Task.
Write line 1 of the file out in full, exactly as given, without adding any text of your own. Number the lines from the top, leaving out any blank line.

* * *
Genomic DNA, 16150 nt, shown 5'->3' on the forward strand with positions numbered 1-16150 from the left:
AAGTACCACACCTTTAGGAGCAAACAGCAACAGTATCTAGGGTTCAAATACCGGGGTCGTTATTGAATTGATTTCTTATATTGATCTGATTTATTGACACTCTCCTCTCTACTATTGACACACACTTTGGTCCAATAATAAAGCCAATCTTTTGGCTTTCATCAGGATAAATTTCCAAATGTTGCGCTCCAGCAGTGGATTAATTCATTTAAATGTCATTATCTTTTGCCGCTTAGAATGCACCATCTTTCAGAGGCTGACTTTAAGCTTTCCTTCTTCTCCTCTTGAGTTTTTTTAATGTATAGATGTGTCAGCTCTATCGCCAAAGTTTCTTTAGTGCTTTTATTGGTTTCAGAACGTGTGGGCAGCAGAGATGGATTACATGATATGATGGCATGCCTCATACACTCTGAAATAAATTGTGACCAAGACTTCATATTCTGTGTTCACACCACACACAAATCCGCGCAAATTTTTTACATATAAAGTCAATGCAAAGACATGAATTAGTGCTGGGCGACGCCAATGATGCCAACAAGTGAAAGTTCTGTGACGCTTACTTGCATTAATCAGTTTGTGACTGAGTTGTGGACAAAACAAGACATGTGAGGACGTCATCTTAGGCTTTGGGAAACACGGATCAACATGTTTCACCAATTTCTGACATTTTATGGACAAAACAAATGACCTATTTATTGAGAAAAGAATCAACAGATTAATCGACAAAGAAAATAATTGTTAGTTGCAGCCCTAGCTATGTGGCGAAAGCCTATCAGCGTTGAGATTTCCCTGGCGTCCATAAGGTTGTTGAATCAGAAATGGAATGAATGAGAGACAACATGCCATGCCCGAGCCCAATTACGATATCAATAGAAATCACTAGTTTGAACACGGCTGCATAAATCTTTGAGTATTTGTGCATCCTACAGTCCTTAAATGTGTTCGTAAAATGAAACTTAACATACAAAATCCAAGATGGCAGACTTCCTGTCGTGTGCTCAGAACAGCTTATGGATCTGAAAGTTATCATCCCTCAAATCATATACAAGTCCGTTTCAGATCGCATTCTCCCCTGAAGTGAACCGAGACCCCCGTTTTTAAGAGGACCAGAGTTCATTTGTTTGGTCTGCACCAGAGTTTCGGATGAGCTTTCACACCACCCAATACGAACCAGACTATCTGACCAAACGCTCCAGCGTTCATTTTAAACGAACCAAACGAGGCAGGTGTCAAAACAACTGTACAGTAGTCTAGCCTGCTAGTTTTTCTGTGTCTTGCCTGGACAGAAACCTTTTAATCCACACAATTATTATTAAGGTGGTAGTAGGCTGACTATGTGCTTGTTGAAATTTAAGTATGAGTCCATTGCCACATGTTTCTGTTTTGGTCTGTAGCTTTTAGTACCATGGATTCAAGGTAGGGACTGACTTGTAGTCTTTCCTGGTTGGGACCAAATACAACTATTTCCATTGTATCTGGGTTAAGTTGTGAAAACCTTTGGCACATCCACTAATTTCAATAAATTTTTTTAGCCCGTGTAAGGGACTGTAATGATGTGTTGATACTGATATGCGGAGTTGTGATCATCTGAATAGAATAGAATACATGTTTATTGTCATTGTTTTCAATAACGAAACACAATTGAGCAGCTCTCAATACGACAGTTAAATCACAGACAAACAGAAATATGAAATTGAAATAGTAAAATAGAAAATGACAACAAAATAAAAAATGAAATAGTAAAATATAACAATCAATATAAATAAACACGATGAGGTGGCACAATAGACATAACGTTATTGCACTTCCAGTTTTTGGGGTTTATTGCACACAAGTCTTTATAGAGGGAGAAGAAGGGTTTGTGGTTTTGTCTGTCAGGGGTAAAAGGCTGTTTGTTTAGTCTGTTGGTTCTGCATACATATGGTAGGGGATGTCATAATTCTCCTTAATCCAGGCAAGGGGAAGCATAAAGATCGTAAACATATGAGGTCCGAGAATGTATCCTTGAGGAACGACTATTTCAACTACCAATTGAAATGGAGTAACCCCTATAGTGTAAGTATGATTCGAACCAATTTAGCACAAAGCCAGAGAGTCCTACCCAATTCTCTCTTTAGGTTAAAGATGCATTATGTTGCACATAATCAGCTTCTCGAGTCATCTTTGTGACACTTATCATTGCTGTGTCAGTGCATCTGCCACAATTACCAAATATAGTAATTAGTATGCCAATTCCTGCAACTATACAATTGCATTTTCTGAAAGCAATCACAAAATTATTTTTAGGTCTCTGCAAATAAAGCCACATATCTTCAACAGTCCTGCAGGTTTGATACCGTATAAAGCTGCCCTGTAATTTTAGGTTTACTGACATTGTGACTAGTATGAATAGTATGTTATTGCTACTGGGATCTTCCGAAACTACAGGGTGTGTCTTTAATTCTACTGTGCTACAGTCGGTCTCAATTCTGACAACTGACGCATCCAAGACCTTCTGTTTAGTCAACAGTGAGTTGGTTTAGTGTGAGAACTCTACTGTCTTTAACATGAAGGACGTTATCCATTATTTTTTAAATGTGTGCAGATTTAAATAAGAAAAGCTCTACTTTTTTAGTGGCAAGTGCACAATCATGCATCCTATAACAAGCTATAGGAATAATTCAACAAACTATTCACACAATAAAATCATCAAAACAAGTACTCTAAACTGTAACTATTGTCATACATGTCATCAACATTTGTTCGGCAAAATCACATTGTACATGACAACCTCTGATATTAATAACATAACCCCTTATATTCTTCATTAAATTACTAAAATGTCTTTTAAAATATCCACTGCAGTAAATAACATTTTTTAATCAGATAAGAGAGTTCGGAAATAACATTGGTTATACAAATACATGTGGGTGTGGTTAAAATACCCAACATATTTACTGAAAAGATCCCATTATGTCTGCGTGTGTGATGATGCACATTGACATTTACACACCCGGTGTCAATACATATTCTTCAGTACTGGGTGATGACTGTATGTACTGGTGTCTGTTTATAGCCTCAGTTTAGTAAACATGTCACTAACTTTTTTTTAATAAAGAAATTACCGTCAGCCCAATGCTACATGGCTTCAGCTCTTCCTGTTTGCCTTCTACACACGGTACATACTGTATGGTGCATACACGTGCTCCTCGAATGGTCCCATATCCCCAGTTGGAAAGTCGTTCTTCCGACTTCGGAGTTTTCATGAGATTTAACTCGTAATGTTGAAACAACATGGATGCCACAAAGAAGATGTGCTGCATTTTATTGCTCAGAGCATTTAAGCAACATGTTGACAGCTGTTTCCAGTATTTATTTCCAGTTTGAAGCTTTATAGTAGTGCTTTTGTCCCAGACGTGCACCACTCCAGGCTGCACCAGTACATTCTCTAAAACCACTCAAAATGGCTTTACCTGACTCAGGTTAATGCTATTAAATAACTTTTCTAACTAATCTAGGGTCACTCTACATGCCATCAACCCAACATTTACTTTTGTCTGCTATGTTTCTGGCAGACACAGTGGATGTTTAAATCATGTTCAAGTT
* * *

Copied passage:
Genomic DNA, 16150 nt, shown 5'->3' on the forward strand with positions numbered 1-16150 from the left: